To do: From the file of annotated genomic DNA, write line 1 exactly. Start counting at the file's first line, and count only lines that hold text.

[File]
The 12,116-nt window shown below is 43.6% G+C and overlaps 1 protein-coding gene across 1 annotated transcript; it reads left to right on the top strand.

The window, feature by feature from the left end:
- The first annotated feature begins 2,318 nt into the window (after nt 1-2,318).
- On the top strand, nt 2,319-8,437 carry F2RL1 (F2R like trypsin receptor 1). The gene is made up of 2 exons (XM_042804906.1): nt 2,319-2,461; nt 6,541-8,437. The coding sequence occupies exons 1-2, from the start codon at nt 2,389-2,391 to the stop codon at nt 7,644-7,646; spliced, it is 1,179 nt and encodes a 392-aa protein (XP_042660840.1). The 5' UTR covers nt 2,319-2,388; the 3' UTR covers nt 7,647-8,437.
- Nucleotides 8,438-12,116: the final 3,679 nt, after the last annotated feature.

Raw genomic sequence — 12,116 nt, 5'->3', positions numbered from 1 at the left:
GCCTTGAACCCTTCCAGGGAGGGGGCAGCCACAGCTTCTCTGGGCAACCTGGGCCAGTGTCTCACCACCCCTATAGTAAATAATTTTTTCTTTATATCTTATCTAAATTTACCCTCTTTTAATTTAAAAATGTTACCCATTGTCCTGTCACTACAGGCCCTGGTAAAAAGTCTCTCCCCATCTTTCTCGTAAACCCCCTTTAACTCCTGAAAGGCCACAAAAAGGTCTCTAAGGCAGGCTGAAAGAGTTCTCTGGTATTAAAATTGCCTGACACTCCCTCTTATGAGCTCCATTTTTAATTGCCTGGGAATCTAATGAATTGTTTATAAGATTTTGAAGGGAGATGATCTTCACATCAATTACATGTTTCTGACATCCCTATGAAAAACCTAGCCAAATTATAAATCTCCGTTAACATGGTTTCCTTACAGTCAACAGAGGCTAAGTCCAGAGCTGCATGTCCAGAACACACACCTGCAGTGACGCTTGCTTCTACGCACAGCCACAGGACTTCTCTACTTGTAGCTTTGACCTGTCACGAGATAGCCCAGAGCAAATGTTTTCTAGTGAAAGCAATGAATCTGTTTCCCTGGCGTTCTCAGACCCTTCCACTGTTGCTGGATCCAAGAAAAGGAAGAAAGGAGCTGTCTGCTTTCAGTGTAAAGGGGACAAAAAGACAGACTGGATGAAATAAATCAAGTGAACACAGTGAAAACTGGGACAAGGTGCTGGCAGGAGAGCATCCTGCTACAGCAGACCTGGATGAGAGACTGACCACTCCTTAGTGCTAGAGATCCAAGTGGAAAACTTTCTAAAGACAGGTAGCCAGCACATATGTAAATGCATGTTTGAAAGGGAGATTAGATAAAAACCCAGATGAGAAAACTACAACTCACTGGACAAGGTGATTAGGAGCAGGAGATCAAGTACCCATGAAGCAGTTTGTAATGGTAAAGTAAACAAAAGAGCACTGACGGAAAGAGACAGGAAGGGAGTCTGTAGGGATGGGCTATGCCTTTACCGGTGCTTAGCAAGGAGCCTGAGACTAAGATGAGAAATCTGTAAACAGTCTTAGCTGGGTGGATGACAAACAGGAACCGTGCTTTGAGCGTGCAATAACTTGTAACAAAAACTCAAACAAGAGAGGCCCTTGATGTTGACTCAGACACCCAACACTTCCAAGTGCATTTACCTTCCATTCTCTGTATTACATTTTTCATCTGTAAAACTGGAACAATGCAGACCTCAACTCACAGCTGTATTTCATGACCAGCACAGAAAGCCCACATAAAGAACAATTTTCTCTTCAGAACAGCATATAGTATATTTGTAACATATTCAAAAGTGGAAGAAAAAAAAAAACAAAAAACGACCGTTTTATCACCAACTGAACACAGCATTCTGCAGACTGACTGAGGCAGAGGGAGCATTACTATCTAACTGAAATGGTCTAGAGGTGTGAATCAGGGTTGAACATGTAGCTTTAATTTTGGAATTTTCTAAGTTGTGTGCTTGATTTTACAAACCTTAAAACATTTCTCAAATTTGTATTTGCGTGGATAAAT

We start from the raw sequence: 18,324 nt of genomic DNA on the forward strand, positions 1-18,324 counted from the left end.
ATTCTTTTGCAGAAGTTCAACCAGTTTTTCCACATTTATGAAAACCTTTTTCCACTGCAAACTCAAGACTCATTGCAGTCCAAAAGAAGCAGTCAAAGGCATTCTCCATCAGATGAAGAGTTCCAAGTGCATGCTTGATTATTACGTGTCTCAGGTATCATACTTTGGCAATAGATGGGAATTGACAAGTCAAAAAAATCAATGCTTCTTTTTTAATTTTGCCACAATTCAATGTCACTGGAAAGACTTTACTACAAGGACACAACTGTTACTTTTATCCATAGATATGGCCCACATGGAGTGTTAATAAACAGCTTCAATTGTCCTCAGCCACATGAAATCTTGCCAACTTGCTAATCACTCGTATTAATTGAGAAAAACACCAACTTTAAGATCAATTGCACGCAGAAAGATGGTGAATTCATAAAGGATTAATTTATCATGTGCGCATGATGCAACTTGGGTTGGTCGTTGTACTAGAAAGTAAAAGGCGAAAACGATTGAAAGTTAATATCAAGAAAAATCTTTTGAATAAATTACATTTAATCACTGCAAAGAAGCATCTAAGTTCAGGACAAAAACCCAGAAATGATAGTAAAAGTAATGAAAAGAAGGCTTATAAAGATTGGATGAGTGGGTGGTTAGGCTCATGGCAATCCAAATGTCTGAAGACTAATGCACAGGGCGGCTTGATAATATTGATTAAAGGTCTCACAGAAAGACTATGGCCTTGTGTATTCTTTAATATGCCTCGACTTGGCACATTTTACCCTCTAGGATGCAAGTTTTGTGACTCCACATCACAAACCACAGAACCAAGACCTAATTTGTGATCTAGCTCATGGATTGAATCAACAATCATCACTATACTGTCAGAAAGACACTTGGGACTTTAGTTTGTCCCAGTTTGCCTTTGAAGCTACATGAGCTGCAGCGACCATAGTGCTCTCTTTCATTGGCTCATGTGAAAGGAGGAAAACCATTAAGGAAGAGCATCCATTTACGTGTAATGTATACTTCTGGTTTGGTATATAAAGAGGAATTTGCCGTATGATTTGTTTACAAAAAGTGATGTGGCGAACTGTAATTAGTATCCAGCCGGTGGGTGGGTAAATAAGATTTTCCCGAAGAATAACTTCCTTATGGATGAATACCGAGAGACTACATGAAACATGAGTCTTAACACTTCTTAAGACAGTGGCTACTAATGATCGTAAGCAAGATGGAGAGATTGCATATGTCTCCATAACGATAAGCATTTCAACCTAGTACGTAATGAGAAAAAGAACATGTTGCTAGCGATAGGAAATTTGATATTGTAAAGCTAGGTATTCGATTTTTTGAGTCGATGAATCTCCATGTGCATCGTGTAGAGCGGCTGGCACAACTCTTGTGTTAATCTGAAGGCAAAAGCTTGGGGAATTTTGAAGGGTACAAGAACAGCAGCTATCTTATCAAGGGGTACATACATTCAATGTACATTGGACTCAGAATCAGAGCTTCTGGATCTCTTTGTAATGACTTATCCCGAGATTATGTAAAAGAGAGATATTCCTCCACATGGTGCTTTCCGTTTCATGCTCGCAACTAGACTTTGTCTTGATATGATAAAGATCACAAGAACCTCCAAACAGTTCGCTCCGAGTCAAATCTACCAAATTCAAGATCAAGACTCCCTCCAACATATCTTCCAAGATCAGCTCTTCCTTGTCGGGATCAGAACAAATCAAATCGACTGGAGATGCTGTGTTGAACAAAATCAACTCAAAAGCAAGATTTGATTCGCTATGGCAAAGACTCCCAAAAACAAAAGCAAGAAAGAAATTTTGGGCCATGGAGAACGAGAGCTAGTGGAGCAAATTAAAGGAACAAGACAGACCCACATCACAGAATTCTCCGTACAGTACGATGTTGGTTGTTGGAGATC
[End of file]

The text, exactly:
The 12,116-nt window shown below is 43.6% G+C and overlaps 1 protein-coding gene across 1 annotated transcript; it reads left to right on the top strand.